Pannier sees 'the future is so bright' for gene therapy

Pannier says the ‘future is so bright’ for gene therapy

Development of vaccines for covid-19 in 2020 was a huge step forward for more than 150 years of genetic research and paved the way for an explosion of medical therapies that could save countless lives.

Angie Pannier, Swarts Family Chair in Biological Systems Engineering, delivered the Nebraska Lecture Nov. 17, outlining the history of her field as well as the challenges and promises ahead.

“It’s an exciting time to be in this business,” Pannier said. “This is an exciting time for a patient who could see their life dramatically changed by these therapies.”

Pannier, also a professor of biomedical engineering, paid tribute to many of the giants of science who have advanced genetic research, from Mendel and Morgan to Beadle, Watson, Crick and Franklin, as understanding shifted from identifying goals genes to learning how to manipulate them. and deliver them to patients’ cells to treat disease. There have been setbacks along the way, sometimes tragic, that have forced scientists and regulators to band together and rethink their approaches.

But progress has continued on gene therapies to fight diseases such as blood cancers, a disease that causes blindness, haemophilia and spinal muscular atrophy in infants.

When reports emerged from China in early 2020 of a new pneumonia-like disease, vaccine and gene delivery scientists “knew that…we were going to need a vaccine approach that would allow rapid manufacturing, very efficient and effective results and the ability to mobilize it quickly and across the world,” she said.

The traditional approach to vaccine development has been to take the targeted virus, inactivate it in some way, and re-administer it to patients.

“It can take a long time to isolate the virus, grow it in massive amounts and purify it,” Pannier said. “That’s why it takes us months to prepare for a flu vaccine, for example.

“But there are other ways to achieve this, including using DNA Where RNA and deliver it with non-viral means or viral vectors,” she said. “And that’s where the field really took hold quite quickly because we knew we had decades of research in those areas, and we knew those were technologies that would get us up to speed quickly. “

double strand DNA and single-stranded RNA are the genetic stores of our cells — the former responsible for storing our genetic information and the latter for transmitting it to molecules that control our body’s functions, Pannier said.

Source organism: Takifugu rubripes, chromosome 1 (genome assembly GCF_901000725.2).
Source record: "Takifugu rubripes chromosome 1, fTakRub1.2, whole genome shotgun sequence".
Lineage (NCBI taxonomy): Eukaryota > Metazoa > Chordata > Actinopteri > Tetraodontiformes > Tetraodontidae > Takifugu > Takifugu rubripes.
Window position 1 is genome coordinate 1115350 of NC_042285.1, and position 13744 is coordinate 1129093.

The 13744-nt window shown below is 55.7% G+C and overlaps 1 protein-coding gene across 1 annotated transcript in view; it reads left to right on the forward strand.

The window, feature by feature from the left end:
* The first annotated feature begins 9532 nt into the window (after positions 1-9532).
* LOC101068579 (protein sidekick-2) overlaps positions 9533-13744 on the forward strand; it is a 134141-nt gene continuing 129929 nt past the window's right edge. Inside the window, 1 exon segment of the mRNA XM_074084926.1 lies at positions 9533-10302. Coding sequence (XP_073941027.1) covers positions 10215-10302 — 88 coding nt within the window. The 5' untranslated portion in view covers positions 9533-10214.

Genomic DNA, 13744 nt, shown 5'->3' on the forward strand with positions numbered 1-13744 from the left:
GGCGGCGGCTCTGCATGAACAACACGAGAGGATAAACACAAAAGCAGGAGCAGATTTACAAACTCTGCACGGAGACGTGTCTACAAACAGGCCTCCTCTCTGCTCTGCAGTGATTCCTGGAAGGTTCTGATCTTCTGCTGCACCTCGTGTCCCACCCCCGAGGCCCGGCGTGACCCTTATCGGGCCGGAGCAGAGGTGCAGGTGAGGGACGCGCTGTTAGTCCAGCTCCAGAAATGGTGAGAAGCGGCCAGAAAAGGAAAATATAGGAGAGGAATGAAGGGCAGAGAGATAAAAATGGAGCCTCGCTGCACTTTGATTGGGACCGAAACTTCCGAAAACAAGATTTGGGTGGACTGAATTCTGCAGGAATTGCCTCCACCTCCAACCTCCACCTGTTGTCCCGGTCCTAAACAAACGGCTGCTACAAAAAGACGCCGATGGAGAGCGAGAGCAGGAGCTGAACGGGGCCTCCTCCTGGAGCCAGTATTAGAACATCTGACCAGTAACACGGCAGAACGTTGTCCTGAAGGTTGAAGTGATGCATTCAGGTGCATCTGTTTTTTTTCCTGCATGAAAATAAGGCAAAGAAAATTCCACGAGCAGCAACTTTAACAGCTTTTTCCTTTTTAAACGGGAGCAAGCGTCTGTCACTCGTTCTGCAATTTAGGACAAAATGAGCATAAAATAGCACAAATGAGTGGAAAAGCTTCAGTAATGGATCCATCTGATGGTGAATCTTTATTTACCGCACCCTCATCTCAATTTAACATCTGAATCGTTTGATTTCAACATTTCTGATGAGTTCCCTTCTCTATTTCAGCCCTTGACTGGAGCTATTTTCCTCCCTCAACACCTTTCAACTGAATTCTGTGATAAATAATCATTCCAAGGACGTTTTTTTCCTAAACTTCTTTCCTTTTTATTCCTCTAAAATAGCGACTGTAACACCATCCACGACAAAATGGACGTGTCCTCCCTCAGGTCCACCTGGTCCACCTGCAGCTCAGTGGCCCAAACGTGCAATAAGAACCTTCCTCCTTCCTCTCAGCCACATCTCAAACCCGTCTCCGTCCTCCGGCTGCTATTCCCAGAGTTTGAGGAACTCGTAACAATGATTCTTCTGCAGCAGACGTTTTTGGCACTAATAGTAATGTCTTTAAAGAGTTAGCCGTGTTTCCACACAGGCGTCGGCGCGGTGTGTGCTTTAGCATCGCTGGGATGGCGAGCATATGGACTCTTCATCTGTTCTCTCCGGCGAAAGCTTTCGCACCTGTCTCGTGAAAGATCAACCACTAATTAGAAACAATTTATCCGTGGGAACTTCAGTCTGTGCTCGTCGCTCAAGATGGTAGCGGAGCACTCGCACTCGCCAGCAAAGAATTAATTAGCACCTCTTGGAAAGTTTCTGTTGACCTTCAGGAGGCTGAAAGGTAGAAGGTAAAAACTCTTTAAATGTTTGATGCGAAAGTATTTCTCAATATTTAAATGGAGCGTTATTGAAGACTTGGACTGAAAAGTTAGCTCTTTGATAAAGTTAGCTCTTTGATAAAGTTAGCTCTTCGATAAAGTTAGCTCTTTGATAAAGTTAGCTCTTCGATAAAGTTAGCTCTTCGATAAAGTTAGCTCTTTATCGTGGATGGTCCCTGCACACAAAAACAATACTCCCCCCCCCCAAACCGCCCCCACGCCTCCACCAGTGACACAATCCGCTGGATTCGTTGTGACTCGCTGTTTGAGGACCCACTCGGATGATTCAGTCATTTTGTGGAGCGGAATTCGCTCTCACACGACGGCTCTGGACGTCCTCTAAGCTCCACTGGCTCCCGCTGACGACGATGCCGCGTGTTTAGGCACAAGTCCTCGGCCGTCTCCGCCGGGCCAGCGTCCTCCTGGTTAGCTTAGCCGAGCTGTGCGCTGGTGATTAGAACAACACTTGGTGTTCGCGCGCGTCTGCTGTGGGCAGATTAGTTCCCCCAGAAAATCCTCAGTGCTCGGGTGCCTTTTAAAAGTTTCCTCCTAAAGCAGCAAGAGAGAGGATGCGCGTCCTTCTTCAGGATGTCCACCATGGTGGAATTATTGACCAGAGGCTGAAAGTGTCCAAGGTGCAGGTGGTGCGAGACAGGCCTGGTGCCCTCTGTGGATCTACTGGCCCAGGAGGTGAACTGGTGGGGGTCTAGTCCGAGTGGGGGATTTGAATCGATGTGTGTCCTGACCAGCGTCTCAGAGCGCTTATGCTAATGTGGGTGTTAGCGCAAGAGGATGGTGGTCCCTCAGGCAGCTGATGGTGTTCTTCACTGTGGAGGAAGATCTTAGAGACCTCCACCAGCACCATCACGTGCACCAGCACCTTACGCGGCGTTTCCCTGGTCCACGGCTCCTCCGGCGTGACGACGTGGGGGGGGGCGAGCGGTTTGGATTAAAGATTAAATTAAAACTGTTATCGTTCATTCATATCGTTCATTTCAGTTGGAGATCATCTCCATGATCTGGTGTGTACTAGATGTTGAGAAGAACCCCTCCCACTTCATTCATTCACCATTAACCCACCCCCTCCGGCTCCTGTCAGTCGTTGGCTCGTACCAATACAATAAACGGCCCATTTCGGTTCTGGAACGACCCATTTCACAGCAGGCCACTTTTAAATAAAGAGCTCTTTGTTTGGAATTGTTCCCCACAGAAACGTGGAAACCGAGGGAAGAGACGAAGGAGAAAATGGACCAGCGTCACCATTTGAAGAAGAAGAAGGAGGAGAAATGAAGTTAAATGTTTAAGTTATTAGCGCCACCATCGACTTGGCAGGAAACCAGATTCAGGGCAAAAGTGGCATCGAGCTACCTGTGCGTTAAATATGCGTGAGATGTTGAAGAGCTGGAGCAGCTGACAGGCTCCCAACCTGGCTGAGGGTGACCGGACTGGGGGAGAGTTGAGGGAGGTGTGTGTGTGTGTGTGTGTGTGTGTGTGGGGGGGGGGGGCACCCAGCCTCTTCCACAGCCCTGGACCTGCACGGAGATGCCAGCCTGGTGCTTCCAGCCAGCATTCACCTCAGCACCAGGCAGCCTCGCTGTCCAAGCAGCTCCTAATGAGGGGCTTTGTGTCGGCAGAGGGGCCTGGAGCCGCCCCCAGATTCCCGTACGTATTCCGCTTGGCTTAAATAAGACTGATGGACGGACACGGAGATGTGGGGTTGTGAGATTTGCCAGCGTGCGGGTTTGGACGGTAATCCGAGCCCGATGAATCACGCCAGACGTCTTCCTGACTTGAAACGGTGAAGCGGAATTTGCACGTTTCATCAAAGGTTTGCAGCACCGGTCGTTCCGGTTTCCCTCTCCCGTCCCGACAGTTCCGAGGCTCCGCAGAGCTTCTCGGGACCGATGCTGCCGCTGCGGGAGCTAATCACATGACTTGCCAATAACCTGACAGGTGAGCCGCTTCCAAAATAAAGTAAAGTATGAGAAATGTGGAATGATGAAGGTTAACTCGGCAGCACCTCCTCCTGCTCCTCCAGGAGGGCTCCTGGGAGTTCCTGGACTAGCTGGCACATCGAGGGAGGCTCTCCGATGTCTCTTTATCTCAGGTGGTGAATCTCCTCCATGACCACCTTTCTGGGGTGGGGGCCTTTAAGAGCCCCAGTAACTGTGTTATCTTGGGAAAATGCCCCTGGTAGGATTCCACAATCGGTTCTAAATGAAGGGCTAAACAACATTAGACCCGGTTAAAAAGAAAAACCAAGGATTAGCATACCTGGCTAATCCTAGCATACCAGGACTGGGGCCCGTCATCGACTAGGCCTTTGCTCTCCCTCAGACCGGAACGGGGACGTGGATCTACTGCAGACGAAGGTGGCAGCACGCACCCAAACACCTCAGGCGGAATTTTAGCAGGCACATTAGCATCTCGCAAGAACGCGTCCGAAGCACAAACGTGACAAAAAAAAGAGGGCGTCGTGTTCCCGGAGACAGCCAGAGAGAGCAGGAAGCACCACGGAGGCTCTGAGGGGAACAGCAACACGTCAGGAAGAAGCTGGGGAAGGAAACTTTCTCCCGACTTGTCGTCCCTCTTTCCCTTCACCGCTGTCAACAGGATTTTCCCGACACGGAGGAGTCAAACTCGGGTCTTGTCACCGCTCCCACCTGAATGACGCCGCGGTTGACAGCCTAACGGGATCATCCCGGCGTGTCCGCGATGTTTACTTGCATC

Six of 11 covid-19 World Health Organization emergency approved vaccines use so far either DNA Where RNA to deliver disease-fighting genes.

“It gives me chills to say that this is an area I have been in throughout my college career and more than half of covid-19 vaccines use technology that in the late 1990s we feared might not reappear in a market,” Pannier said.

The vaccinations have been a global success and the future is bright, Pannier said. Effectiveness has been demonstrated for gene replacement and vaccines. There have been hundreds of applications to the Food and Drug Administration for clinical trials of gene therapy products over the past two years; we estimate the FDA will approve 10-20 therapies per year by 2025 after a period of about 30 years where only three were approved. And new advances in gene-editing technologies are also set to revolutionize cell and gene therapy.

But challenges also remain. The cost is important.

“These drugs are very expensive to manufacture,” Pannier said. “They cost a lot of money in R&D. Our insurance and healthcare systems are not well set up to price treatment. We must therefore meet these economic challenges.

Pannier’s lab is researching cheaper ways to deliver these therapies, which could lower their costs. One possible solution: to use extracellular vesicles, which are naturally released by most cell types, acting in cell-to-cell communication and transporting cargo from donor cells to recipient cells.

“We thought if the cells were already using it as a delivery vehicle, can we use it as a delivery vehicle for cargo DNA and RNA what do we want to deliver? »

Ultimately, Pannier said, this research could lead to the oral delivery of vaccines, a huge advance over a needle.

“There are a lot of advantages to oral administration of any medication: You have high patient compliance. Most people would rather take a medicine by mouth than get the shot. We do not need medical staff for administration. We have a large area where we can deliver the drug, and we can have a local or systemic response. »

Early results to date are promising.

“The future is so bright. I like teasing my students, it’s suddenly cool to work in the field of gene therapy,” Pannier said.

Nebraska Lectures: Chancellor’s Distinguished Speaker Series is offered once per semester, sponsored by the Office of Research and Economic Development, Office of the Chancellor, and Research Council, in conjunction with the Osher Lifelong Learning Institute. The Nebraska Lectures bring the University community together with the greater Lincoln community and beyond to celebrate the intellectual life of the University of Nebraska–Lincoln by showcasing faculty excellence in research and creative activity . The topics of these free lectures reflect the diversity of faculty achievement in the arts, humanities, social sciences, and physical sciences.

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